Tariq Humayun, a taxi driver for Invercargill Taxis, captured the exchange on his iPhone and it has since gone viral. The taxi passenger has been identified as Gregory Shuttleworth, who is believed to be aged in his mid-40s.
In the recording, Mr Humayun is polite and appears to remain calm throughout the racist tirade which began after he picked up the Southland technician just after midnight on Friday. Mr Shuttleworth describes Mr Humayun as an “Islam prick” during the exchange, and demands to have another taxi. “I’ll pay you your $7 when you tell me that you’ll piss off back to the country where you come from,” he said.
Mr Humayan says he does not want to argue with Mr Shuttleworth and will leave. “You shouldn’t be in New Zealand in the first place … we don’t require your Muslim bulls*** in this country,” Mr Shuttleworth can be heard saying.
Following the incident, Mr Humayun drove to Invercargill Police station and reported the incident. In a statement today, police said that it appeared Mr Shuttleworth was intoxicated at the time and will speak with both men again.
Mr Humayun told Fairfax it was the worst abuse he had experienced in the five years he had been a taxi driver in Auckland and Invercargill. He said he did not want to continue driving his taxi, saying that he felt “unsafe” and “upset” following the ordeal.
Dame Susan Devoy says the Human Rights Commission cannot prosecute Mr Shuttleworth for his actions. Race relations Commissioner Dame Susan told TV ONE’s Breakfast that while she thought the incident was “appalling”, the Commission is “limited” in what action they could take. “It’s absolutely disgraceful and unfortunately it still continues here in New Zealand.
“Freedom of expression and freedom of speech allows us to be as offensive as we like without being able to do anything, but equally I think the gentlemen concerned should know that freedom of religion and freedom of belief is really important too,” she said. “Obviously he should be extraordinarily ashamed of himself and I hope that he makes the appropriate amends to try and form some sort of reconciliation with this gentlemen.”
She said it was an embarrassment for New Zealand, but thought it was great that it had been highlighted, because you can’t just sweep it under the carpet. Dame Susan said it was for the police to decide if they prosecute him. “We can’t prosecute…People can be virtually say what they like,” she explained.
Mr Shuttleworth told Fairfax that what he did was “wrong”, and that it was “going to affect a lot of people”. “It doesn’t look good I realise. I guess I’m regretful it ended up where it ended up.” He said he had made the comments after viewing what had been happening overseas on the news, and had allowed himself to vent. “If you could wind back a clock it would be a great thing.”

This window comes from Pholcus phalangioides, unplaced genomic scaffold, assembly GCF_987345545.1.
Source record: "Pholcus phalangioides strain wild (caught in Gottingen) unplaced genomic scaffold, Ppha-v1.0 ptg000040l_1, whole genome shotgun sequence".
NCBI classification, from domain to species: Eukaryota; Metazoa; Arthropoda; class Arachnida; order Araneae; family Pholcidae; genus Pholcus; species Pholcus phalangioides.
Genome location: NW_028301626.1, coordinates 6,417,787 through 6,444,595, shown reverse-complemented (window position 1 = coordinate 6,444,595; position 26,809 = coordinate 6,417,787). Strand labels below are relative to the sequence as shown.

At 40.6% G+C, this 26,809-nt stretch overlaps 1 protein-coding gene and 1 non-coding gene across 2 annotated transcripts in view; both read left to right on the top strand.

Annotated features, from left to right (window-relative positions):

Meanwhile, Mr Shuttleworth’s employer, JESCO, said that they will be conducting their own investigation into the incident. “JESCO would also like to note that this incident took place in personal time and is in no way linked to the company or company policy. However, due to the serious nature, we will be conducting an internal investigation into this matter as per our misconduct procedures,” the company said today.
Mr Shuttleworth told the NZ Herald while it was a “one-off situation” he was still concerned about Muslims in New Zealand. “They don’t stand in a pretty light overseas. And I am worried about what they’ve come to New Zealand [for] and what we let past our borders.” Mr Shuttleworth said he had attempted to contact the taxi driver to apologise as he was “remorseful”, but said Mr Humayun did not want to talk to him.
Taxi Federation executive director, Tim Reddish, said the driver had handled himself “very professionally and very calmly”. “You’ve got to remember that he’s in a taxi on his own putting up with this type of abuse and really he has no alternative other than to carry out because these things can escalate into physical violence.”
He said provincial New Zealand has it’s “red neck element”. “I think this sort of stuff is far more prevalent in (provincial New Zealand) than in multi-cultural main centres.” He said the country should fully publicise this, even if it is at an expense to our international reputation. “The only way to cure racism is to bring it out in the open.”
He said there had been a reduction in abuse since cameras were introduced two years ago, and that they had been acting as a “deterrent”.
Update: The New Zealand Herald reports that Shuttleworth has phoned the taxi company to offer a “tearful apology” for his behaviour. The report notes: “It was a departure from the comments Mr Shuttleworth made in yesterday’s Herald, where he said he worried why Muslims had come to New Zealand for ‘and what we let past our borders’.”